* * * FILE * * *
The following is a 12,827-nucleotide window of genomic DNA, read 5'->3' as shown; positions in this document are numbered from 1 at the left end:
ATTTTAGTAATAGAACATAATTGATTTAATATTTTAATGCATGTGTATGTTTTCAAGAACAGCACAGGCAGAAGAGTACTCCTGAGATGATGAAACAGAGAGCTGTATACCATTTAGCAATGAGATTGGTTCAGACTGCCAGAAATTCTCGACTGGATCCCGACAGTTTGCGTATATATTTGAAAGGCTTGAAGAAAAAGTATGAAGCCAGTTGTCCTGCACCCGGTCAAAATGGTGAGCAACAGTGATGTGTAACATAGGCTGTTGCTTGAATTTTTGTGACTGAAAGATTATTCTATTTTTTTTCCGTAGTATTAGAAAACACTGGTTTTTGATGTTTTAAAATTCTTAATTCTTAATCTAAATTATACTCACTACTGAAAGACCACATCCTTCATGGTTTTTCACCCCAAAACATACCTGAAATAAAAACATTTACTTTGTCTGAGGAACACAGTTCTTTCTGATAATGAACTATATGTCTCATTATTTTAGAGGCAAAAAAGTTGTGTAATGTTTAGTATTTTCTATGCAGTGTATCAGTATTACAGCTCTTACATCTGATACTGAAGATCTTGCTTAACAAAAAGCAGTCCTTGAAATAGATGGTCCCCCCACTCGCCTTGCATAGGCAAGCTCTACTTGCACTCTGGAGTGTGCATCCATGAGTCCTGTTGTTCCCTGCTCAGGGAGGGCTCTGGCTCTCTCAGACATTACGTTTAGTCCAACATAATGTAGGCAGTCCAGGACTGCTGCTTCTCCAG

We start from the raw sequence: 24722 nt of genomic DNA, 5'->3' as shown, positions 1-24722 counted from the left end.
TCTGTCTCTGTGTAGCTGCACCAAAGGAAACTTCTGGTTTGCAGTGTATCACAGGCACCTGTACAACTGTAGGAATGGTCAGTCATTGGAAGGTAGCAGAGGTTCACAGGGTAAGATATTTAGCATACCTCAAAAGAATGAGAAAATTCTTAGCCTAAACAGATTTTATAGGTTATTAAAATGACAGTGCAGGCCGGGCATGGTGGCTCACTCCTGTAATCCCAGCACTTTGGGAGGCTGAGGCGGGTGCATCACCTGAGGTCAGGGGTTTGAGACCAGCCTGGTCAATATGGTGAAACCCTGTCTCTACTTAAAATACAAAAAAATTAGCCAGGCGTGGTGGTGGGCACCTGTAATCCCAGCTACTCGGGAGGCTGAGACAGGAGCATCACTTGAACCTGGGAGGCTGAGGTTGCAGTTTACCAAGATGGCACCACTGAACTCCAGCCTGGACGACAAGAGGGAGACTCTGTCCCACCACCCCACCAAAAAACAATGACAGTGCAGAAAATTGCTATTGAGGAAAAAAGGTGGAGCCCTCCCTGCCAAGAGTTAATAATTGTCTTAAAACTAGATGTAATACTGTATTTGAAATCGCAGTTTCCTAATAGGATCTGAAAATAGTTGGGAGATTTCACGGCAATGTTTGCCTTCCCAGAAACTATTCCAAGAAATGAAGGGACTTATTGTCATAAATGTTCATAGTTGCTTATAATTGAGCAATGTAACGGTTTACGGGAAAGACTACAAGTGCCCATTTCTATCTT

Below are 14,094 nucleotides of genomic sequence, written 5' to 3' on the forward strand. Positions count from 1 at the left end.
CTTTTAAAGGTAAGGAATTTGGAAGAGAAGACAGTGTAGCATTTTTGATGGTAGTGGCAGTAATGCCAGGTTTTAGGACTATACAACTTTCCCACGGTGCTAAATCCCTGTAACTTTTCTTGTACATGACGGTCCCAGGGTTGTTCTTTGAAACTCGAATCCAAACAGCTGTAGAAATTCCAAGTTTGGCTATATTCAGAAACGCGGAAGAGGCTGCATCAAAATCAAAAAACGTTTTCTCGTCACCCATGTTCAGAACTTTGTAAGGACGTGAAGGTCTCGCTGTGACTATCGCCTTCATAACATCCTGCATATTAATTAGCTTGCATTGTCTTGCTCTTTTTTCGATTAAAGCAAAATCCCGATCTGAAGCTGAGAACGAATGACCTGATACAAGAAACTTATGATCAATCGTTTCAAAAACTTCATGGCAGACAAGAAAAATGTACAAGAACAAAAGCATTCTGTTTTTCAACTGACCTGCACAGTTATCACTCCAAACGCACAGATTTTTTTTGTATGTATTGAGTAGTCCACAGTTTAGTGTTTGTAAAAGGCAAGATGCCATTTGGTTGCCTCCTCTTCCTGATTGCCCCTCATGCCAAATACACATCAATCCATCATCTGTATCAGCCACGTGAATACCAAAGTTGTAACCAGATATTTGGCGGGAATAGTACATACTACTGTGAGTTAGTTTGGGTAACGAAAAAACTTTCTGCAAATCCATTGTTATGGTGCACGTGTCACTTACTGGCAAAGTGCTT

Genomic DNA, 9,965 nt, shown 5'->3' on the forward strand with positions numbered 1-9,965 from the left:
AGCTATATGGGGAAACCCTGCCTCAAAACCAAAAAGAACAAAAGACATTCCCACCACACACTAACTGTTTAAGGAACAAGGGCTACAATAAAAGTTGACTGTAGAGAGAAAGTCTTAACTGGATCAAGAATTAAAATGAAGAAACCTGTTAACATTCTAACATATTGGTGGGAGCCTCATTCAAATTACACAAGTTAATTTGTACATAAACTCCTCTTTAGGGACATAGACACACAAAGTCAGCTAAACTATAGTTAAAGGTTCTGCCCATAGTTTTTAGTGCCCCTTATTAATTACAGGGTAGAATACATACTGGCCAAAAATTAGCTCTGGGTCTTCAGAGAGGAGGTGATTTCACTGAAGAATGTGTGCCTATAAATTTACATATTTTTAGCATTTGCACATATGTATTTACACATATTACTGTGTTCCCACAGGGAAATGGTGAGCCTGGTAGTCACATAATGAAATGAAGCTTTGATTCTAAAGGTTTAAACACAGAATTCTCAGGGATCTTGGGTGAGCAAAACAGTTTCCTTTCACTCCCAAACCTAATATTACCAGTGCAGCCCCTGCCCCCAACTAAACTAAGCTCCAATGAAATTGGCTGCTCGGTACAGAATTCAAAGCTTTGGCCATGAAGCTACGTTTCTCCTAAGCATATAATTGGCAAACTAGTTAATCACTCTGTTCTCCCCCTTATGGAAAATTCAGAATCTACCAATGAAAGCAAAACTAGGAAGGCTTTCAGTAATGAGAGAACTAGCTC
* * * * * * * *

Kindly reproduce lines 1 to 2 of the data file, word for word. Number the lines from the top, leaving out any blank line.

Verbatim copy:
The following is a 12,827-nucleotide window of genomic DNA, read 5'->3' as shown; positions in this document are numbered from 1 at the left end:
ATTTTAGTAATAGAACATAATTGATTTAATATTTTAATGCATGTGTATGTTTTCAAGAACAGCACAGGCAGAAGAGTACTCCTGAGATGATGAAACAGAGAGCTGTATACCATTTAGCAATGAGATTGGTTCAGACTGCCAGAAATTCTCGACTGGATCCCGACAGTTTGCGTATATATTTGAAAGGCTTGAAGAAAAAGTATGAAGCCAGTTGTCCTGCACCCGGTCAAAATGGTGAGCAACAGTGATGTGTAACATAGGCTGTTGCTTGAATTTTTGTGACTGAAAGATTATTCTATTTTTTTTCCGTAGTATTAGAAAACACTGGTTTTTGATGTTTTAAAATTCTTAATTCTTAATCTAAATTATACTCACTACTGAAAGACCACATCCTTCATGGTTTTTCACCCCAAAACATACCTGAAATAAAAACATTTACTTTGTCTGAGGAACACAGTTCTTTCTGATAATGAACTATATGTCTCATTATTTTAGAGGCAAAAAAGTTGTGTAATGTTTAGTATTTTCTATGCAGTGTATCAGTATTACAGCTCTTACATCTGATACTGAAGATCTTGCTTAACAAAAAGCAGTCCTTGAAATAGATGGTCCCCCCACTCGCCTTGCATAGGCAAGCTCTACTTGCACTCTGGAGTGTGCATCCATGAGTCCTGTTGTTCCCTGCTCAGGGAGGGCTCTGGCTCTCTCAGACATTACGTTTAGTCCAACATAATGTAGGCAGTCCAGGACTGCTGCTTCTCCAG